And lastly, most optical sensors and their associated platforms comply with GDPR CPIA, ISO/IEC 27001, and SOC2 Type II. This ensures that all information is encrypted and stored at one of the highest-security data centers. Data is also backed up daily and stored in multiple locations to assist with faster recovery. Employees can thus rest assured that the security of their information and identity is well-protected.
IoT Occupancy Sensors
The Internet of Things (IoT) is a fun name for all physical objects in your office that collect data and communicate it to your company's databases and systems via the internet. All occupancy and vacancy sensors—whether used to implement hot desking or track the number of people in a conference room—are IoT sensors.
Investing in smart building technology has significant ROI for your company. IoT sensors transform the efforts of your operations team. They provide leadership teams and company stakeholders with invaluable information to decide how to right-size the office. And IoT sensors increase energy savings, making your office space more sustainable and cost-efficient.
How to elevate your company's ROI with sensor data
Occupancy sensors give leadership teams insight into how, when, and why spaces are used. You can then make informed, confident decisions about the size of your office and how to allocate each sq. ft. Properly investing in your workplace will ensure that each dollar you spend on real estate directly correlates to employee productivity and satisfaction.
How VergeSense can help
Are you interested in speaking with a workplace expert to help determine which occupancy sensors might be the right fit for your needs?
VergeSense provides many of the world's leading enterprises with highly accurate data paired with its spatial intelligence platform. This transforms executives' understanding of their spaces so that they can
Design spaces to inspire employee productivity
Right-size their commercial real estate portfolios
Efficiently manage their facilities
Power a better employee experience
Plan for future workplace needs with data-driven confidence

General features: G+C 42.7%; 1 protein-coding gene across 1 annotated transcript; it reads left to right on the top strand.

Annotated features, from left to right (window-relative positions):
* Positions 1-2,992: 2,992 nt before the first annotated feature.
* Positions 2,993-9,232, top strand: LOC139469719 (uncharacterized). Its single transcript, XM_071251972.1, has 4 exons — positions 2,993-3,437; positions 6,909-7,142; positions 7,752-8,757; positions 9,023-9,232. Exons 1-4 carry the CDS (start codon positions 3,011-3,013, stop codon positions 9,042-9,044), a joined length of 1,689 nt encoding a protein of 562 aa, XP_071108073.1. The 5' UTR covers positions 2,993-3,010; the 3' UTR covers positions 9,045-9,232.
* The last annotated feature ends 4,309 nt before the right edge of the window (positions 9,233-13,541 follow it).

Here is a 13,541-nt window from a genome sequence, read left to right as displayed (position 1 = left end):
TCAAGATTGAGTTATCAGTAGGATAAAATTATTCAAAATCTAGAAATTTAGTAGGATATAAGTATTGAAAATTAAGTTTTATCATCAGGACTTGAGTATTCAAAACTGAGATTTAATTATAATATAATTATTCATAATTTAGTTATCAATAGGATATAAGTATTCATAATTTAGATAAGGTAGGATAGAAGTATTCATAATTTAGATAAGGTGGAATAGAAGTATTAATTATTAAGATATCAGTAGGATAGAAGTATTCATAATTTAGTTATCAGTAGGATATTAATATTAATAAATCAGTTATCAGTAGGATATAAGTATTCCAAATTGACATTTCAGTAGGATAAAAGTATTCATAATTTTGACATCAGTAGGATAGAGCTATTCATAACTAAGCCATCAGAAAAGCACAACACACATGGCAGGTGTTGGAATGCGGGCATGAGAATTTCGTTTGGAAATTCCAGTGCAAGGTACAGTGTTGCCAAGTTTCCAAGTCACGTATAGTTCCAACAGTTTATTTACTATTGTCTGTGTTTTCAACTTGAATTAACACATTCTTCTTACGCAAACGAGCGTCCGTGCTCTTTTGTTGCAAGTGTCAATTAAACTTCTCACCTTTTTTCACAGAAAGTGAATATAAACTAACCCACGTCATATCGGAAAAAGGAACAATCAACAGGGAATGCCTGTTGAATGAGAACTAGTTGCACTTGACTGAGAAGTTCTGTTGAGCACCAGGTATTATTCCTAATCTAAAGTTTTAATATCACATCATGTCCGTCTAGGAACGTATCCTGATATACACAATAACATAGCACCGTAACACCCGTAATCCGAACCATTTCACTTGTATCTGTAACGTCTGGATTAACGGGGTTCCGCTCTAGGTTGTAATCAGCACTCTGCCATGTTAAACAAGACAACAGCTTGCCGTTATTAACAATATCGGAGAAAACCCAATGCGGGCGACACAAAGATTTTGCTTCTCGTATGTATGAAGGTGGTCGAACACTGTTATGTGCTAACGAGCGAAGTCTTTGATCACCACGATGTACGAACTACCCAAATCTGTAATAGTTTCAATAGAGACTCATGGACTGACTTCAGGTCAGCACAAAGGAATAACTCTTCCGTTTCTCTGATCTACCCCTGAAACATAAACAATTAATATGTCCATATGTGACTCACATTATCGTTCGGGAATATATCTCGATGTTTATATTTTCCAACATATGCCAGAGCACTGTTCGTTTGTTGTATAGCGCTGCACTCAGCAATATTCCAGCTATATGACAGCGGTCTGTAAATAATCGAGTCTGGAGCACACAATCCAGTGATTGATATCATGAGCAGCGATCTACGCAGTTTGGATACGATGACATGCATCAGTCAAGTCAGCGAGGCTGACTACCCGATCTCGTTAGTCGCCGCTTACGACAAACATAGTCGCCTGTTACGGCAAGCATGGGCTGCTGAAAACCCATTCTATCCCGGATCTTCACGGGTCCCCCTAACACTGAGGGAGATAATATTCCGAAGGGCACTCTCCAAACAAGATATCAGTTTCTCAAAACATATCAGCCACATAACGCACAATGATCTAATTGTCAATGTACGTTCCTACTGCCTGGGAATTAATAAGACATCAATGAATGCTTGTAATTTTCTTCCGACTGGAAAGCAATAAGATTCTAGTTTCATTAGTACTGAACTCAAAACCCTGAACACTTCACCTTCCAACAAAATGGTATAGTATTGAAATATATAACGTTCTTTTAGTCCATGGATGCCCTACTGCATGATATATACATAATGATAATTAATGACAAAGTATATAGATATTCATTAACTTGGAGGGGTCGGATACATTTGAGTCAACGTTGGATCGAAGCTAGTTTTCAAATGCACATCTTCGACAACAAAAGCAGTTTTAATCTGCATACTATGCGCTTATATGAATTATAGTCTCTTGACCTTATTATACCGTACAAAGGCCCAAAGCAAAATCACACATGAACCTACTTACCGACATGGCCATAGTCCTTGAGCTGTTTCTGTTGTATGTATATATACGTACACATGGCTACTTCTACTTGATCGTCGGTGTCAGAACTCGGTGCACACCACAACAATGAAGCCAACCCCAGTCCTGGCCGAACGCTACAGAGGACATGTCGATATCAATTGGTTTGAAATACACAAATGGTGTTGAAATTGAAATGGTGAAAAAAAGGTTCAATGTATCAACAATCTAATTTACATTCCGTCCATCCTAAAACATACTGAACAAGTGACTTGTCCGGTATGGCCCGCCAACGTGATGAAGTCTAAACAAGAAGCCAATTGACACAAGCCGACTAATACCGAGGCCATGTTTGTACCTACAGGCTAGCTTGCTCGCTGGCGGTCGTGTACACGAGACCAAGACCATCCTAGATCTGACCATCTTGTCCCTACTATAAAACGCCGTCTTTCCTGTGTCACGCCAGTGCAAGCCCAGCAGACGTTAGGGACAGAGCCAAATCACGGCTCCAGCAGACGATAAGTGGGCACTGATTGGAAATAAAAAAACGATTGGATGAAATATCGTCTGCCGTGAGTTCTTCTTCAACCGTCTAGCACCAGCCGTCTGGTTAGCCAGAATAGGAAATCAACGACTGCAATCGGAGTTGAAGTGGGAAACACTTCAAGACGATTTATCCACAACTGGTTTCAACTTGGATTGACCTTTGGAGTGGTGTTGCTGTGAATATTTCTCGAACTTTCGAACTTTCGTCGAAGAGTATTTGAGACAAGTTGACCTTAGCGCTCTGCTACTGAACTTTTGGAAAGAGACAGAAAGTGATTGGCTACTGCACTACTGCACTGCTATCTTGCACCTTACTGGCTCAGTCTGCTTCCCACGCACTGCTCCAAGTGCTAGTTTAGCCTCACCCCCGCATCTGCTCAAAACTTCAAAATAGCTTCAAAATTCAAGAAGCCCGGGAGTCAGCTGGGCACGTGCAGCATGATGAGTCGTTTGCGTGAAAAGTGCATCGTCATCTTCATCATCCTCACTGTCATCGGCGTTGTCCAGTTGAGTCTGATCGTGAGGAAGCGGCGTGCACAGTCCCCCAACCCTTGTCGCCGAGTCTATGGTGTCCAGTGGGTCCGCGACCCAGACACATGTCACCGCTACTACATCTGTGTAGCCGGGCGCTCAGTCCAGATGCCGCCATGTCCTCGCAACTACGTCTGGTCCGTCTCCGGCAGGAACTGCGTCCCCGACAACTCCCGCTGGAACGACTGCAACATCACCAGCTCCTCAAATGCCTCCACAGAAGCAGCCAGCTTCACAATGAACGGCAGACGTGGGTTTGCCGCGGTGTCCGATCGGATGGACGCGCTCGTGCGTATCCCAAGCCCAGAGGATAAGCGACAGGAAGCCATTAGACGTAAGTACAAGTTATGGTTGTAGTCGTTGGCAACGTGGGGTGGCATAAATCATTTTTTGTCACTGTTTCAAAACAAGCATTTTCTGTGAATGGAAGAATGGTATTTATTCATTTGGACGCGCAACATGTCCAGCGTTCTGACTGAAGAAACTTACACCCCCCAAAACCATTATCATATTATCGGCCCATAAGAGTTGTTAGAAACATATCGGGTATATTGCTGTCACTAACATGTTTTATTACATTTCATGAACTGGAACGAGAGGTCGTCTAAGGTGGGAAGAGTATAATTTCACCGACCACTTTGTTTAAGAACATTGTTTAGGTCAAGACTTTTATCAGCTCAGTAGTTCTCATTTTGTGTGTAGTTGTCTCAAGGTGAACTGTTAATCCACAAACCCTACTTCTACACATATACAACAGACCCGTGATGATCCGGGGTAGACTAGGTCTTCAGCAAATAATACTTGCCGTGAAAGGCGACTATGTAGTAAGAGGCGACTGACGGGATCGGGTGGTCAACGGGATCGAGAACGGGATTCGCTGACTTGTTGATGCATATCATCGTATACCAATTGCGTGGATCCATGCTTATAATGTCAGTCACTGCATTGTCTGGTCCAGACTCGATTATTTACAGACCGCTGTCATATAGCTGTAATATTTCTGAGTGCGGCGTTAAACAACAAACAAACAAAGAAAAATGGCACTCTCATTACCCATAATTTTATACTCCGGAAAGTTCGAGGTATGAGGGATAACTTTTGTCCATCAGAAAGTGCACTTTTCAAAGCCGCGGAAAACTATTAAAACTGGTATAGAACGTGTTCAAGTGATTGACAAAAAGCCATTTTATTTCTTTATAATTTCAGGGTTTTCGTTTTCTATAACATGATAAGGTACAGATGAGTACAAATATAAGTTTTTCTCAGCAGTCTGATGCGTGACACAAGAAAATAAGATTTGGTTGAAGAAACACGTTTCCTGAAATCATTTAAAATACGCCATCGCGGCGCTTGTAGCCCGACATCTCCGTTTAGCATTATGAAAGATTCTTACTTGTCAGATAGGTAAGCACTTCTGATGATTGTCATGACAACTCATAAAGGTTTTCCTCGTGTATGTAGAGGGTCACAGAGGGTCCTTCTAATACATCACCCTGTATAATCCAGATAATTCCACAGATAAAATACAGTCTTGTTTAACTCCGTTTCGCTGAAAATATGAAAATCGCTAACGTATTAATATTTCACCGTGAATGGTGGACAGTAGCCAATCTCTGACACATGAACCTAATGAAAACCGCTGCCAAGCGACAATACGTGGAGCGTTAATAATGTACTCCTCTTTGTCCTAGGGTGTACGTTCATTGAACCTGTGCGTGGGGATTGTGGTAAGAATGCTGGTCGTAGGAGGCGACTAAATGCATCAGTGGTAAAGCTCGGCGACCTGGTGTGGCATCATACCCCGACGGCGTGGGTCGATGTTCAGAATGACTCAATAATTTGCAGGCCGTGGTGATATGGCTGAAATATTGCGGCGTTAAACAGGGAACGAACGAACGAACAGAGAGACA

Curious to know more? Get in touch with a workplace expert today to learn what sensor technology is right for you.
Frequently Asked Questions
1. What is the difference between an occupancy sensor and a motion sensor?
A motion sensor detects a moving object. An occupancy sensor detects the presence of people. How, you might ask?
Have you ever been working in a room when the lights suddenly turned off? That happened because the lights were connected to a motion sensor. Once you stopped moving, the motion sensor thought the room was empty and turned the lights off. But an occupancy sensor tunes into properties of the human body (height, weight, sound). And thus, even if a person is stationary for a significant amount of time, the occupancy sensor will know the room is still occupied and keep the lights on.
Motion detectors work fairly well for simple tasks such as controlling the light. But to fully understand how a space is being used, you need an occupancy sensor.
2. What is the best occupancy sensor?
Let’s think about it in terms of budget restrictions and the scope of your project. If you have a limited budget and need rudimentary occupancy information, PIR sensors will be right for you. They are relatively inexpensive and only take a couple of seconds to install. But the data PIR sensors collect is limited and often inaccurate.
Optical sensors, on the other hand, can provide you with holistic information as well as vital context to make sense of the data. Their anonymous computer vision technology paired with artificial intelligence make optical sensors the most sophisticated option on the market. But they are a financial investment and typically take 60 to 90 days to install.
3. What is a vacancy sensor, and how is it different to an occupancy sensor?
A vacancy sensor will perceive that a room is empty and will automatically turn off the lights. The trick is that vacancy sensors can't turn the lights on—they need a person to flip the wall switch manually.
This is only practical for a conference room with windows (it can be hard to find a light switch in the dark). And it increases physical contact with surfaces (no thank you, Covid-19!). Occupancy sensors, on the other hand, can seamlessly auto-on and off the lights.